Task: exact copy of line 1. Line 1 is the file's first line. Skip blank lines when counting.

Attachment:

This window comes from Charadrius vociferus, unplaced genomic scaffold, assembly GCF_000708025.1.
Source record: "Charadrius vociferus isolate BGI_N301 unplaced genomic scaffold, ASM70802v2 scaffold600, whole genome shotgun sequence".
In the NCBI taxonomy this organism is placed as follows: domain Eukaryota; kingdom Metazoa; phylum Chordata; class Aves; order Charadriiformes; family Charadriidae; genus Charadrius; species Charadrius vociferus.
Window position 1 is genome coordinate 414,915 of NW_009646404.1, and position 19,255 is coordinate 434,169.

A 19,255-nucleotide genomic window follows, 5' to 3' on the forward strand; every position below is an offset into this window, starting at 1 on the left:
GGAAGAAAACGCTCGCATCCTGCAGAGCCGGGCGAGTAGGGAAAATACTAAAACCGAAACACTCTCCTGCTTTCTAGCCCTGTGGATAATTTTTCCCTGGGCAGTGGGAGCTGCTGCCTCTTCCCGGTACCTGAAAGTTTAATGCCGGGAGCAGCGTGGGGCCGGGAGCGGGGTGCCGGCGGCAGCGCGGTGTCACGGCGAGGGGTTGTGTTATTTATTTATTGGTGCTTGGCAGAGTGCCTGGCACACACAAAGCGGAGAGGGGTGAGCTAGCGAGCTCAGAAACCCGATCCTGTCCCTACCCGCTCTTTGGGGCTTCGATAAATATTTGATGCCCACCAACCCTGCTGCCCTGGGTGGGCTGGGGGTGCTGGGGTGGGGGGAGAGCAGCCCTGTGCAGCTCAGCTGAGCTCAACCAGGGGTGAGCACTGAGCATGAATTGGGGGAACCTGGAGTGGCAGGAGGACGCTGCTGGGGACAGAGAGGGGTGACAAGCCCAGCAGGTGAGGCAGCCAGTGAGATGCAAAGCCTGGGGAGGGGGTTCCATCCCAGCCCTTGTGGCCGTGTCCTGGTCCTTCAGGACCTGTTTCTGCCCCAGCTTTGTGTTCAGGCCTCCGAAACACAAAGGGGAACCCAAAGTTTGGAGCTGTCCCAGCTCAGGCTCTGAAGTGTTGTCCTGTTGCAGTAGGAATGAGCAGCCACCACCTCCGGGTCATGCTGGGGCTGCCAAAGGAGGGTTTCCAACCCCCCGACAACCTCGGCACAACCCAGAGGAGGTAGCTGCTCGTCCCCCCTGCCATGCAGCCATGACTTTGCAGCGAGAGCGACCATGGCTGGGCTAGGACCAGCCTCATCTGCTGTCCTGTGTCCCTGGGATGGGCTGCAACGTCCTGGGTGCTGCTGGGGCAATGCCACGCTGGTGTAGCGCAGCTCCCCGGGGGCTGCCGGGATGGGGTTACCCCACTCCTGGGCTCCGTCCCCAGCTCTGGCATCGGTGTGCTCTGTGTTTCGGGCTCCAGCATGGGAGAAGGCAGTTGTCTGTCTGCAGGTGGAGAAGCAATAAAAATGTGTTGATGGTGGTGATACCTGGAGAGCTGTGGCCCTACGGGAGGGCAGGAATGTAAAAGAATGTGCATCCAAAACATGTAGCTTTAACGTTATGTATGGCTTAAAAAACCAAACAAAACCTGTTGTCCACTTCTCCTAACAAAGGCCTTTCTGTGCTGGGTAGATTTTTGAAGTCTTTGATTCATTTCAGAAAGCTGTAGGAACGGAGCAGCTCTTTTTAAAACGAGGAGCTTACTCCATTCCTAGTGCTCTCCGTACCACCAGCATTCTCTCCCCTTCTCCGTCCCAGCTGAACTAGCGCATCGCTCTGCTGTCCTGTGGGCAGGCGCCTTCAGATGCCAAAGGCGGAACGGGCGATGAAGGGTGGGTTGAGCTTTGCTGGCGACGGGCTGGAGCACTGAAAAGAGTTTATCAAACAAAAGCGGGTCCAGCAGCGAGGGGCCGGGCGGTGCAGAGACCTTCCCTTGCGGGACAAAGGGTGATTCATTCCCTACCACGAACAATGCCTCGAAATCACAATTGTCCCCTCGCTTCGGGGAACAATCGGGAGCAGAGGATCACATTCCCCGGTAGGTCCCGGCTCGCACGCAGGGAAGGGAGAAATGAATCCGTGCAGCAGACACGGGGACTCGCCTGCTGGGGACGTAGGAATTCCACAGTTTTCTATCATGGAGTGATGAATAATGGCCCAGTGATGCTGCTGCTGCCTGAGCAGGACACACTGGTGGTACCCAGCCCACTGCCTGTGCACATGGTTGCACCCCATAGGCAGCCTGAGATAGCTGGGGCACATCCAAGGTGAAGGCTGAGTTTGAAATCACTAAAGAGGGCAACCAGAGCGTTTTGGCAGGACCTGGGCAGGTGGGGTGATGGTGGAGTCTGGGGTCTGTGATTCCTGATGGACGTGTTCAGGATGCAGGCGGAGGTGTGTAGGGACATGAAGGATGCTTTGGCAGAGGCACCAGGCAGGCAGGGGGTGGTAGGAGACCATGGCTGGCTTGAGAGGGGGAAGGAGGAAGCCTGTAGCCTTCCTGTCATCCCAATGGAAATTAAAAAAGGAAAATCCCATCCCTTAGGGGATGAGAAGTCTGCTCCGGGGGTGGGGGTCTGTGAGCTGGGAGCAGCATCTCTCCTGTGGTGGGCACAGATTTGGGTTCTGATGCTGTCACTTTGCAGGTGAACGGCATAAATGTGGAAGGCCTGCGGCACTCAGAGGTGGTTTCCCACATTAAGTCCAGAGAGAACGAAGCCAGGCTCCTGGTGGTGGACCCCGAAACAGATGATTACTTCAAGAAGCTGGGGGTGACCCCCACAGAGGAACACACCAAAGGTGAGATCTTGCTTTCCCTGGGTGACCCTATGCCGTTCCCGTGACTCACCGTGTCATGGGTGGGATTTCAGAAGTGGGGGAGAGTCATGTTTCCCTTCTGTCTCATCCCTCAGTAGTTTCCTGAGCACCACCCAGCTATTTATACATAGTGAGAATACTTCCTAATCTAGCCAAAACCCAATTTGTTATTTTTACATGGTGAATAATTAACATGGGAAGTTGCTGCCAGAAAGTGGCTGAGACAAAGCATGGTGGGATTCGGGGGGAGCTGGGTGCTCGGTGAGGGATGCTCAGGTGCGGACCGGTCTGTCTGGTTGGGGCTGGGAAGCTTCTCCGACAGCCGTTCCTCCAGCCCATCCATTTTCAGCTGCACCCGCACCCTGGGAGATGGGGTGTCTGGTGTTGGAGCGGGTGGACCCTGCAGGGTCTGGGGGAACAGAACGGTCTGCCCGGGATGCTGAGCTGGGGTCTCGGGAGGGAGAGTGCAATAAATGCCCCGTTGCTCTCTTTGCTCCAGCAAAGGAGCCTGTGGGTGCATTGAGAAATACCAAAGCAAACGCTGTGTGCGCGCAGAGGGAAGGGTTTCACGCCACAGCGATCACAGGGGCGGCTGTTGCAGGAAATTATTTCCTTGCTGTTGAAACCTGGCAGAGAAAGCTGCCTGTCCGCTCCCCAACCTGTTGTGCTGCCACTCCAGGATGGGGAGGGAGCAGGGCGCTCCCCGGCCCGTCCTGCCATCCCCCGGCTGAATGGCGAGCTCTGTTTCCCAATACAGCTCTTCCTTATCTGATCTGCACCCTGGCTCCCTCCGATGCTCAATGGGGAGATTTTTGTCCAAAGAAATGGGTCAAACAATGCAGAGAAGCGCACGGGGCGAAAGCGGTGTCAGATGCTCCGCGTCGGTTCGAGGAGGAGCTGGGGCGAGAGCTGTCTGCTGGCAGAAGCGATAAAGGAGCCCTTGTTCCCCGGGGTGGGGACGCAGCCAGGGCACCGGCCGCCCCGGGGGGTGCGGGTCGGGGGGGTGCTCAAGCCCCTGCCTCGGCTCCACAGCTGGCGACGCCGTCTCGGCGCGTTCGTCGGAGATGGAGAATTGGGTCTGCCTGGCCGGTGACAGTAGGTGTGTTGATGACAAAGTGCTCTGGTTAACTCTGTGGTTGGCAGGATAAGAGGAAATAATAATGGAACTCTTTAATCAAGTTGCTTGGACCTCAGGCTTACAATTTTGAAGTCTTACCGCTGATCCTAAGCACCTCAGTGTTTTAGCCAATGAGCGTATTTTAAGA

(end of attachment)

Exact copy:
This window comes from Charadrius vociferus, unplaced genomic scaffold, assembly GCF_000708025.1.